At just the right time, the University of Virginia offered a scholarship. Restrepo became an immediate starter and led the Cavaliers to the 2009 national championship. Along the way, he broke school records for shutouts in one season (16), consecutive shutouts (11) and consecutive scoreless minutes (1,176) – marks all set by Tony Meola, who represented the U.S. in three World Cups.
“It was an unbelievable year,” Restrepo said. “I went from almost quitting soccer to winning everything. I love that school. It was an experience I wish everyone could go through. It still gives me chills to talk about it.”
Another too-good-to-be-true opportunity followed. A renowned club in Colombia, América de Cali, offered a pro contract in 2011. Restrepo signed and found himself starting in front of 40,000 fans at Olímpico Pascual Guerrero stadium in Cali. Euphoria soon gave way to reality and fear. Fans did not accept losing.
“It was even hard to go to the grocery store to buy milk,” he said, “because people would start pressuring you about bad results.”
Pressure meant threats: win or else.
“Basically,” Restrepo said, “they could harm you or break your property, such as coming to the training grounds and messing up your car. It was so stressful to play in front of 40,000 people and have in the back of your mind that some idiotic fan may have made threats that the team better win. You have to remember that in Cali, there are a lot of wannabe cartel guys, and they make bets against each other in soccer.”
In Colombia, people still talk about Andrés Escobar. In 1994, he inadvertently scored an own goal in the FIFA World Cup against the U.S., and Colombia lost, 2-1. Within a week, he was shot to death with a .38-caliber pistol, reportedly in retaliation for a lost a bet on the match. Restrepo said he and his teammates did not fear they could wind up like Escobar, but noted, “We all knew it could have been a reality.”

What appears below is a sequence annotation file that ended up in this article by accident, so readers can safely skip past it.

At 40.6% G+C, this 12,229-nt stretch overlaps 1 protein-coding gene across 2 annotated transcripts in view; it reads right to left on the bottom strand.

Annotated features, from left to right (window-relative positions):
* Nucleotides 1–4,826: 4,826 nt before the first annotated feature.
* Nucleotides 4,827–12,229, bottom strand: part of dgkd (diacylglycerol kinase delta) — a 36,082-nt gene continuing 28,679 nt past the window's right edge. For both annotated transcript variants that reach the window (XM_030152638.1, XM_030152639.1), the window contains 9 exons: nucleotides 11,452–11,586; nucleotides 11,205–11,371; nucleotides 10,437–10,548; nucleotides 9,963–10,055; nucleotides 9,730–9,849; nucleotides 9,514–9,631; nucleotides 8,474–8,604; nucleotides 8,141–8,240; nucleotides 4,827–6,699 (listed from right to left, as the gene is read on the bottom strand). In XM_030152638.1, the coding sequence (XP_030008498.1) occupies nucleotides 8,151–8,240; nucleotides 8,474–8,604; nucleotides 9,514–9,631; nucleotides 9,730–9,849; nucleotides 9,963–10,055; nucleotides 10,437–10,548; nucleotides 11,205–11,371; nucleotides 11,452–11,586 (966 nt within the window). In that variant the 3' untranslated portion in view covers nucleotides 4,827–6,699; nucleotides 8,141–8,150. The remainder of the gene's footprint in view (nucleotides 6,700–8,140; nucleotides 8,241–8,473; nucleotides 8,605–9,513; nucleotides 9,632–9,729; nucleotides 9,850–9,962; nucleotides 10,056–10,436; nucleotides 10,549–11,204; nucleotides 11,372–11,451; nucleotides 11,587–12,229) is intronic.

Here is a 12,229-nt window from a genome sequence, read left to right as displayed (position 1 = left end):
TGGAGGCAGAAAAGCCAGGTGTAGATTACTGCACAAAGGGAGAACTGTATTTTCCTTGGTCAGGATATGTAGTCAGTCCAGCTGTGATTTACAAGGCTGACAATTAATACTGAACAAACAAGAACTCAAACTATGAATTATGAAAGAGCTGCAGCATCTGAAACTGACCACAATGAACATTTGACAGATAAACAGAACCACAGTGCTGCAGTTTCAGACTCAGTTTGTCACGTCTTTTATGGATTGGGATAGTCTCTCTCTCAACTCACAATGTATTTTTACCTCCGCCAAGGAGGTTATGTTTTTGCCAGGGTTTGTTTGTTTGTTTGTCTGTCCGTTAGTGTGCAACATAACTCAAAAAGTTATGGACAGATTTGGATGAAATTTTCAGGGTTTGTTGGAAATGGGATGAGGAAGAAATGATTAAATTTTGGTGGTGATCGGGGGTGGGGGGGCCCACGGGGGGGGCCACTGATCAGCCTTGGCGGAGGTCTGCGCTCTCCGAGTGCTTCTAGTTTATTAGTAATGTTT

In 2012, Restrepo jumped to a team in Venezuela, Deportivo Táhira. He spent the next two seasons with the Tampa Bay Rowdies of the North American Soccer League. Restrepo excelled as a starter the first season, winning player-of-the-week honors three times, but tore his Achilles tendon before the start of the 2014 season.
He rehabilitated and bounced between USL and NASL teams until he landed in San Antonio. SAFC Coach Darren Powell knew he was getting a great goalkeeper but also knew he had an established starter. Then Cardone got injured and Restrepo flourished.
“Diego is a talented goalkeeper,” Powell said. “When he came in, he impressed the coaching staff with his attitude, his character, his approach, and his daily work.”
Cardone will likely be sidelined until later this summer. Restrepo empathizes. He missed a season when he tore his Achilles tendon and lost his spot. What will happen when Cardone returns? Powell said he isn’t sure.
What Restrepo knows is that adversity can lead to unexpected opportunities. A benching at South Florida led to a national championship at Virginia. An injury in Tampa Bay eventually led to a series of moves that sent him to San Antonio, where he’s become the hottest goalkeeper in the league.
“It’s how God works,” Restrepo said. “He closes one door to open another one.”
From Cali to West Palm to San Antonio and so many points in between – the journey has been long and remarkable for Diego Alejandro Restrepo Garcia. As long and remarkable as that beautiful name.